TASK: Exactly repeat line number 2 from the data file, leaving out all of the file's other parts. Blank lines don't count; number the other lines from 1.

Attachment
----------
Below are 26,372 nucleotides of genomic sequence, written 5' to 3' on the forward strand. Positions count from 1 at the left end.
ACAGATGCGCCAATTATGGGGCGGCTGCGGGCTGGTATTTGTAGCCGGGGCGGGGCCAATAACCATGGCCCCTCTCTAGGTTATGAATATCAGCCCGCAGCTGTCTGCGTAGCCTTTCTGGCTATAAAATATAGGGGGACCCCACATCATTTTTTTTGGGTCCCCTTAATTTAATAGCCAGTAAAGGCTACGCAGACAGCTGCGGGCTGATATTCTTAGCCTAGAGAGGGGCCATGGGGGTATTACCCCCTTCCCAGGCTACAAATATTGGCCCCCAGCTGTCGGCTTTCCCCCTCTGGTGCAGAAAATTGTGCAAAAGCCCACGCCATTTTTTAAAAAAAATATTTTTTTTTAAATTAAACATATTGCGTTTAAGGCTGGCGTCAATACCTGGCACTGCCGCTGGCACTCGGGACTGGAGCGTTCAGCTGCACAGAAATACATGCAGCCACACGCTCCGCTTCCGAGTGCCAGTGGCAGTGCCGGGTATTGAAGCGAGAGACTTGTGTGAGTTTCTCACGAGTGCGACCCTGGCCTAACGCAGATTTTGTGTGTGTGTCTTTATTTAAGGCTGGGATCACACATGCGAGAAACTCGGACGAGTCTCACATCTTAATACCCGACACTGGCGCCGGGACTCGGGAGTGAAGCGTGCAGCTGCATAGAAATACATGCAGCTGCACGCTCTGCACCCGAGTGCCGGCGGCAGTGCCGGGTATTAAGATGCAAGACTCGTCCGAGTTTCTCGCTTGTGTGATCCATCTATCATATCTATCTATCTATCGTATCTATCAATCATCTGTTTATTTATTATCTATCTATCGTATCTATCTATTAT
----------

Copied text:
ACAGATGCGCCAATTATGGGGCGGCTGCGGGCTGGTATTTGTAGCCGGGGCGGGGCCAATAACCATGGCCCCTCTCTAGGTTATGAATATCAGCCCGCAGCTGTCTGCGTAGCCTTTCTGGCTATAAAATATAGGGGGACCCCACATCATTTTTTTTGGGTCCCCTTAATTTAATAGCCAGTAAAGGCTACGCAGACAGCTGCGGGCTGATATTCTTAGCCTAGAGAGGGGCCATGGGGGTATTACCCCCTTCCCAGGCTACAAATATTGGCCCCCAGCTGTCGGCTTTCCCCCTCTGGTGCAGAAAATTGTGCAAAAGCCCACGCCATTTTTTAAAAAAAATATTTTTTTTTAAATTAAACATATTGCGTTTAAGGCTGGCGTCAATACCTGGCACTGCCGCTGGCACTCGGGACTGGAGCGTTCAGCTGCACAGAAATACATGCAGCCACACGCTCCGCTTCCGAGTGCCAGTGGCAGTGCCGGGTATTGAAGCGAGAGACTTGTGTGAGTTTCTCACGAGTGCGACCCTGGCCTAACGCAGATTTTGTGTGTGTGTCTTTATTTAAGGCTGGGATCACACATGCGAGAAACTCGGACGAGTCTCACATCTTAATACCCGACACTGGCGCCGGGACTCGGGAGTGAAGCGTGCAGCTGCATAGAAATACATGCAGCTGCACGCTCTGCACCCGAGTGCCGGCGGCAGTGCCGGGTATTAAGATGCAAGACTCGTCCGAGTTTCTCGCTTGTGTGATCCATCTATCATATCTATCTATCTATCGTATCTATCAATCATCTGTTTATTTATTATCTATCTATCGTATCTATCTATTAT